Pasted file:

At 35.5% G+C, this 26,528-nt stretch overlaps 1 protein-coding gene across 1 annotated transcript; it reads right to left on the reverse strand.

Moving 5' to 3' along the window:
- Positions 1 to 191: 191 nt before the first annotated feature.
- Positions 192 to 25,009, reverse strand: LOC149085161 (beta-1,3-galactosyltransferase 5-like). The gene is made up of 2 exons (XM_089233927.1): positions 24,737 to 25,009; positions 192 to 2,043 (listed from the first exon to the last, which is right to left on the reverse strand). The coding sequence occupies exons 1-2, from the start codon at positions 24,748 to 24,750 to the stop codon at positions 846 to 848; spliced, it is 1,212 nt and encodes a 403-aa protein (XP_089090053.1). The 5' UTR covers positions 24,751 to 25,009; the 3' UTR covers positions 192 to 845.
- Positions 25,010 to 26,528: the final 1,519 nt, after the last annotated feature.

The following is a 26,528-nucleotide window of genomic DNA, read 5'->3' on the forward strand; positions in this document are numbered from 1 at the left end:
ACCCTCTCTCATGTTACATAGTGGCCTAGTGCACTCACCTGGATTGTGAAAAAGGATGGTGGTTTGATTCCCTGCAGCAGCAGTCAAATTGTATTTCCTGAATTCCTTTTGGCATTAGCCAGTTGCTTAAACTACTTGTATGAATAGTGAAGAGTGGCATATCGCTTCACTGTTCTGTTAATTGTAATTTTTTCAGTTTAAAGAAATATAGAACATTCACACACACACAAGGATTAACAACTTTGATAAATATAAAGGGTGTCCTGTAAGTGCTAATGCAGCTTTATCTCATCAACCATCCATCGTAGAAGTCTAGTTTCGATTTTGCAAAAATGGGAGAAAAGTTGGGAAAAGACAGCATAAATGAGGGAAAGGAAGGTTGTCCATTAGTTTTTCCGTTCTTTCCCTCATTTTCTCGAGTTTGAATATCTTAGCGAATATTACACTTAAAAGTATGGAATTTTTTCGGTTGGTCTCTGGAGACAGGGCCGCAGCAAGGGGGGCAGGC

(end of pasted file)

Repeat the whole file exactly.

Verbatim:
At 35.5% G+C, this 26,528-nt stretch overlaps 1 protein-coding gene across 1 annotated transcript; it reads right to left on the reverse strand.

Moving 5' to 3' along the window:
- Positions 1 to 191: 191 nt before the first annotated feature.
- Positions 192 to 25,009, reverse strand: LOC149085161 (beta-1,3-galactosyltransferase 5-like). The gene is made up of 2 exons (XM_089233927.1): positions 24,737 to 25,009; positions 192 to 2,043 (listed from the first exon to the last, which is right to left on the reverse strand). The coding sequence occupies exons 1-2, from the start codon at positions 24,748 to 24,750 to the stop codon at positions 846 to 848; spliced, it is 1,212 nt and encodes a 403-aa protein (XP_089090053.1). The 5' UTR covers positions 24,751 to 25,009; the 3' UTR covers positions 192 to 845.
- Positions 25,010 to 26,528: the final 1,519 nt, after the last annotated feature.

The following is a 26,528-nucleotide window of genomic DNA, read 5'->3' on the forward strand; positions in this document are numbered from 1 at the left end:
ACCCTCTCTCATGTTACATAGTGGCCTAGTGCACTCACCTGGATTGTGAAAAAGGATGGTGGTTTGATTCCCTGCAGCAGCAGTCAAATTGTATTTCCTGAATTCCTTTTGGCATTAGCCAGTTGCTTAAACTACTTGTATGAATAGTGAAGAGTGGCATATCGCTTCACTGTTCTGTTAATTGTAATTTTTTCAGTTTAAAGAAATATAGAACATTCACACACACACAAGGATTAACAACTTTGATAAATATAAAGGGTGTCCTGTAAGTGCTAATGCAGCTTTATCTCATCAACCATCCATCGTAGAAGTCTAGTTTCGATTTTGCAAAAATGGGAGAAAAGTTGGGAAAAGACAGCATAAATGAGGGAAAGGAAGGTTGTCCATTAGTTTTTCCGTTCTTTCCCTCATTTTCTCGAGTTTGAATATCTTAGCGAATATTACACTTAAAAGTATGGAATTTTTTCGGTTGGTCTCTGGAGACAGGGCCGCAGCAAGGGGGGCAGGC